The Canadian dollar defied the broad rebound in the US dollar on Friday after jobs data showed a greater than expected improvement in the labour market. The Canadian economy added 303,100 jobs in March, an increase from the 259,200 in February and much greater than the 100,000 median expectation supplied to Bloomberg. The elevated jump in job gains was a by-product of services reopening in major provinces last month, with Ontario posting the largest net job increases. While most of the positive sentiment was offset by the fact that tighter lockdown measures have been reimposed since, reversing much of the job gains, the bumper number has soothed fears that the labour market is subject to much deeper scarring due to the pandemic. The March labour force survey highlighted how elastic the labour market recovery is to economic reopening at the current stage, with 95,000 jobs added in the retail sector alone. The loonie is struggling to hold onto gains this week, however, as the dollar trades mixed across the board. The loonie continues to trade at an elevated level with near-term economic headwinds plentiful, a reason why risks are tilted to a weaker currency in the short term. Today, the BoC Business Outlook Survey is due at 15:00 BST, but the data from it is likely outdated as lockdown conditions have changed since the survey was conducted. However, positive readings from the survey could help the loonie recover losses in a similar vein to last week's jobs data, as it highlights how robust the recovery can be once restrictions are eased again. Meanwhile, the loonie will focus on the broad US dollar as key treasury auctions are on the calendar.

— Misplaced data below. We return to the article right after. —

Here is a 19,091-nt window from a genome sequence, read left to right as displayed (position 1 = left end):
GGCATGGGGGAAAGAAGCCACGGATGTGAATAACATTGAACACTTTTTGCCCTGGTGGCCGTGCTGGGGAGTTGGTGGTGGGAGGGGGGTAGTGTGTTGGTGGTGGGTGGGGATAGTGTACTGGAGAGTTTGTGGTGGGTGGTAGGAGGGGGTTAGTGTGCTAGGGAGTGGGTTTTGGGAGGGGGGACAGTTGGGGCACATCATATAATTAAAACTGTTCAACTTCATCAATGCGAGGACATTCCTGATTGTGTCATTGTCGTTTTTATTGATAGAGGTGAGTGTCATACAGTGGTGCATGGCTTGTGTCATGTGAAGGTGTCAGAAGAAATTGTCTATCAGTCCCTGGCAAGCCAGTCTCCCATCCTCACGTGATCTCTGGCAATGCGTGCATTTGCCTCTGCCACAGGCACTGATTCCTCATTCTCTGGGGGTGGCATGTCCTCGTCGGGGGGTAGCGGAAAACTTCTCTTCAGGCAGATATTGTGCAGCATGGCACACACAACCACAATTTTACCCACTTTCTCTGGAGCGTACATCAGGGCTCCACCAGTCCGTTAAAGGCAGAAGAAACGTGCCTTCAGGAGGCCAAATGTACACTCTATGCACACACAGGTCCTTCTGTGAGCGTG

This morning has seen a relatively quiet session in the APAC region, with developments in China drawing the main focus as the PBoC injects cash into the banking system via open market operations for the first time since late February. While this tends to suggest an easing of financial conditions and therefore bodes well for China's growth, the decision to sell 10bn yuan in reverse repo was seen as a technical factor. With tax payments due, the banking system tends to have reduced liquidity around mid-April, suggesting the PBoC is merely aiming to offset an undue tightening in interbank lending conditions as opposed to directly trying to loosen policy. This has resulted in a relatively benign session for the yuan, which closed practically flat against its fixing when onshore markets closed this morning. The developments come as traders eye Friday's Q1 GDP data, which should give a strong indication on how robust Chinese growth will be as the recovery matures. In turn, this will give an indication of what policy will look like for the coming year.
This information has been prepared by Monex Europe Limited, an execution-only service provider. The material is for general information purposes only, and does not take into account your personal circumstances or objectives. Nothing in this material is, or should be considered to be, financial, investment or other advice on which reliance should be placed. No representation or warranty is given as to the accuracy or completeness of this information. No opinion given in the material constitutes a recommendation by Monex Europe Limited or the author that any particular transaction or investment strategy is suitable for any specific person. The material has not been prepared in accordance with legal requirements designed to promote the independence of investment research, it is not subject to any prohibition on dealing ahead of the dissemination of investment research and as such is considered to be a marketing communication.